Most geeks know who Ray Kurzweil is. Most musicians do too, and so do many blind people. Kurzweil has invented so many things in so many different fields, it’s hard to know where to begin.
Perhaps one of the things he’s most famous for, aside from inventing the first reading machine and some awesome keyboards (the kind a musician plays), is his support—or, really, evangelism—for the concept of the Singularity.
The Singularity, in case you didn’t know, is the theorized point in time characterized by the development of a smarter-than-human intelligence that is capable of improving itself. From this point on, we’re supposed to see a rapid advance in technological progress, because the artificial intelligences are constantly creating intelligences that are smarter than themselves, and hence able to tackle many other problems in technology and science that we haven’t even begun to touch on.
One of the concepts that comes hand-in-hand with the Singularity is transhumanism—which is, more or less, the improvement of the human nervous system and body through technology. It’s through transhumanism that we approach Ray Kurzweil’s extreme lifehacking. Though 60 years old, Kurzweil is determined to stay alive until the Singularity occurs and he can upload his consciousness and essentially live forever using (again, theorized) mind transfer technology.
Well, everyone’s motives for lifehacking varies, and if the Singularity does arrive I bet a lot of us will regret not taking extra measures to stay alive (if we could have regret in death, anyway). But there’s a heck of a lot to learn from guys like Ray who take lifehacking to an extreme level.
Have a Strong Motivation
The extreme measures that Kurzweil adopts to live longer—as we’ll discuss in a moment—are all inspired by a strong motivation. At the root of that motivation is a desire to live forever. That’s a pretty strong motivation, and to stick to such extreme measures it needs to be.
If you’re going to adopt an extreme lifehacking system to achieve a goal— it could be for anything, from losing weight, giving up smoking to learning an instrument—you need to find a way to keep motivated consistently. It’s got to be so good that even the strongest urge to give in doesn’t shake you. For instance, I know many singers who, when they realized that smoking damaged lung cells irreparably and it was impossible to ever gain back their full lung capacity, quit immediately and permanently.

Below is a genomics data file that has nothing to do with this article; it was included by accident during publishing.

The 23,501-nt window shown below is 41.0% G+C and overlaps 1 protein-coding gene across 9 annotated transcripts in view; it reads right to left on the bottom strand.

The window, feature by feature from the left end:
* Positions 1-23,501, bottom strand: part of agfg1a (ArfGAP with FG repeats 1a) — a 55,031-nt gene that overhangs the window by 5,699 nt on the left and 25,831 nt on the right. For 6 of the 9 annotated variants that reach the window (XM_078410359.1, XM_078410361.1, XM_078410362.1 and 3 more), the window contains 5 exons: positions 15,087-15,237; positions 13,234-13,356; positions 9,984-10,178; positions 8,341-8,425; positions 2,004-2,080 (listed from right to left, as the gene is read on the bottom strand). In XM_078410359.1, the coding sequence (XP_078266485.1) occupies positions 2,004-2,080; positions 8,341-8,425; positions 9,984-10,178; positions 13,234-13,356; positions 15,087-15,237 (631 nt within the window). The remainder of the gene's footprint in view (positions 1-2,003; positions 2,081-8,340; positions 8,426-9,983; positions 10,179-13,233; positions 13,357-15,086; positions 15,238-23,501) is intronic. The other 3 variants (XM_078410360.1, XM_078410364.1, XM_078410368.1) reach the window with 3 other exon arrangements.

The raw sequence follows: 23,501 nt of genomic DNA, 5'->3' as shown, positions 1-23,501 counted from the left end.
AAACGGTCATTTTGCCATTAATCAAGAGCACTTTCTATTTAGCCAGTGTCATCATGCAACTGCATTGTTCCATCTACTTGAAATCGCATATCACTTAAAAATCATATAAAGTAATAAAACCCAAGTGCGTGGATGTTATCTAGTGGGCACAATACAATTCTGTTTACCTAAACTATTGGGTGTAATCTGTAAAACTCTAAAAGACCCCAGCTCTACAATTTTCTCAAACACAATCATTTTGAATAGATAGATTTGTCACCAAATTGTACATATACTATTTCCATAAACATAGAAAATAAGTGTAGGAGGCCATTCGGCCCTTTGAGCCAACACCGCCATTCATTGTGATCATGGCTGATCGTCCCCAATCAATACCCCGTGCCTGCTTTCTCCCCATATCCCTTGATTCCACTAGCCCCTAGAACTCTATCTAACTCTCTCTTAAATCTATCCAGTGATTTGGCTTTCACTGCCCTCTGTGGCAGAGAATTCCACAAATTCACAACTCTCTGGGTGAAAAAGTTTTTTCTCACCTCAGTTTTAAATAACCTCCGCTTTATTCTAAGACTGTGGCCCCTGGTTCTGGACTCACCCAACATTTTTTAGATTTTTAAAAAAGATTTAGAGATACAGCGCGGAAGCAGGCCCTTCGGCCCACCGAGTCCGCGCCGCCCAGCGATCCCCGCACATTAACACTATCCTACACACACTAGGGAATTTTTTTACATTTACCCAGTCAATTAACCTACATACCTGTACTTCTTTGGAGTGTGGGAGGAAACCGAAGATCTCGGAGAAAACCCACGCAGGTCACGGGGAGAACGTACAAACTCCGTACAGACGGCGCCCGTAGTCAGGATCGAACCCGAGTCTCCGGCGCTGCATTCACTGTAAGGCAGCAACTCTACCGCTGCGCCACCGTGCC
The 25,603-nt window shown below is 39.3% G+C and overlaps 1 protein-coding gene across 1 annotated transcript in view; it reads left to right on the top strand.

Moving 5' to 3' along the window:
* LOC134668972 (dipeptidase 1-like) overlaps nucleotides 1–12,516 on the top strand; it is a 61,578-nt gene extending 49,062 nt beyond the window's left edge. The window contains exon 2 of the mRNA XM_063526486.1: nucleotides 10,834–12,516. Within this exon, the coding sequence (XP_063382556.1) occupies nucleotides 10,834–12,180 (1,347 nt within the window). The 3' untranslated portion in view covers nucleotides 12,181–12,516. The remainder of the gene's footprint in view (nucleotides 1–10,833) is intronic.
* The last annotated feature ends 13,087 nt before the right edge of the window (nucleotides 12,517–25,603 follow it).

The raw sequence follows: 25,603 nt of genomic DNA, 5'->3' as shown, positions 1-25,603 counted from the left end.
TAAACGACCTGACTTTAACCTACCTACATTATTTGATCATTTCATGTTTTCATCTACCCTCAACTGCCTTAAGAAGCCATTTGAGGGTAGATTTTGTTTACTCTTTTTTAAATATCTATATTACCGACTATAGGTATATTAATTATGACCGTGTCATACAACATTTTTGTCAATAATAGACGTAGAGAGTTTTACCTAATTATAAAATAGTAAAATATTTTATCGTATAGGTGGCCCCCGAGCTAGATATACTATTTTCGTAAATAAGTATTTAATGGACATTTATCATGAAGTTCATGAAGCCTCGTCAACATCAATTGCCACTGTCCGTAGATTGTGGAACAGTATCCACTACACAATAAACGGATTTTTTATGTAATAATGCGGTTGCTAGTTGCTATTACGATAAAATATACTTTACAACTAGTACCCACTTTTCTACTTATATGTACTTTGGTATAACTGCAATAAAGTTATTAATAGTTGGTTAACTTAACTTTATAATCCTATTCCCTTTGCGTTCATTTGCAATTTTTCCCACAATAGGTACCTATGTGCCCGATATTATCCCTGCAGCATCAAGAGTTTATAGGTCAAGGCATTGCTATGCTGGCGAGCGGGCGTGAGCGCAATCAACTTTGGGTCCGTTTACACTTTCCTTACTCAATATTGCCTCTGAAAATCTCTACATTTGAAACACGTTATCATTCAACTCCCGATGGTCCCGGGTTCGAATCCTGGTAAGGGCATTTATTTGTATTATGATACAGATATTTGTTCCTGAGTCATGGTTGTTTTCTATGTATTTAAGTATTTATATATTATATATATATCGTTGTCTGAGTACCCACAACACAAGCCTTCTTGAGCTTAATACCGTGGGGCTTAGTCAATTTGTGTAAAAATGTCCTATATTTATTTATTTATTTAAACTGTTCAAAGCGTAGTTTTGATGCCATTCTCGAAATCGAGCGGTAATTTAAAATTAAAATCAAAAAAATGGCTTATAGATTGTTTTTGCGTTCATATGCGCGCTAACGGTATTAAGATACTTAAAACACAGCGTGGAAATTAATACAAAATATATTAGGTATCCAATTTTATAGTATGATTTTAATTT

Before you set out to conquer a heck of a mountain, what’s going to get you to the top?
Take No Risks
Sometimes the best things in life happen because we take risks, but if you’re going to do this right, you’ve got to eliminate all of your potential downfalls. Kurzweil drives slowly and carefully; if you live in his neighborhood, you’ve probably beeped your horn at him a few times! He realizes that driving is a huge risk to longevity and eliminates as much of the risk as he possibly can.
If you’re trying to quit smoking, a risk would be going to a club or party where there is nothing but smoke in the air, or heading out to eat in that little corner where the smokers go during their lunch break. There’s one of those everywhere.
Eliminating risks means you don’t have to work as hard to keep motivated, since there’s less resistance to it. It means you’re more likely to succeed.
Don’t Go Half-Assed
Go here and scroll down a bit. That’s a picture of Kurzweil’s daily vitamins, and he even has to hire someone to sort and separate them into bags for him. This isn’t a person who one day decided he’d just eat less chips and go for more walks when he finds the time.
If you want to lose weight, then forget the fad diets. Cut out all (there are no alternate interpretations to the world all) the crap in your diet, and don’t put a time limit on it either. Don’t decide to do it for a few weeks or “until I lose the weight”—do it from now until the day you die. Exercise as much as you need to each day so you can burn more calories than you take in. There is utterly no point in going half-assed, other than to make it more difficult next time you try.
I hate reality television, but I’ve seen an episode or two of the Australian version of The Biggest Loser. To me, that’s extreme lifehacking; they’ve done everything they can to bring about the change they desire. They spend almost all day, every day, with their mind focused on solving the problem.
Kurzweil and his partner Terry Grossman routinely look for new ways to improve their health and extend their lives, such as producing alkaline water to scavenge free radicals in their systems. Part of lifehacking is looking for new ideas and trying them out to see if they work; it’s experimentation. While one should bear in mind the take no risks policy while doing this—going to a party full of smoke is not an experiment that will help you quit—it’s perhaps the most useful, and most enjoyable, part of the process.
What is Lifehacking?
Some people will inevitably tell me that this is not lifehacking. Lifehacking is about making small changes to your day-to-day life to make it more efficient, they’ll say. I’ve heard it a hundred times before. And what they say is true, but I believe that’s only part of it. The underlying concept has great potential to improve your life. By limiting what it can be, you limit yourself.
You can adopt a little lifehack that’ll help you sort your email faster. That’s all good. But can you implement extreme lifehacking to bring about massive change in your life? Give it a shot, put it on trial, and see how many areas of your life you can improve before the year is up.
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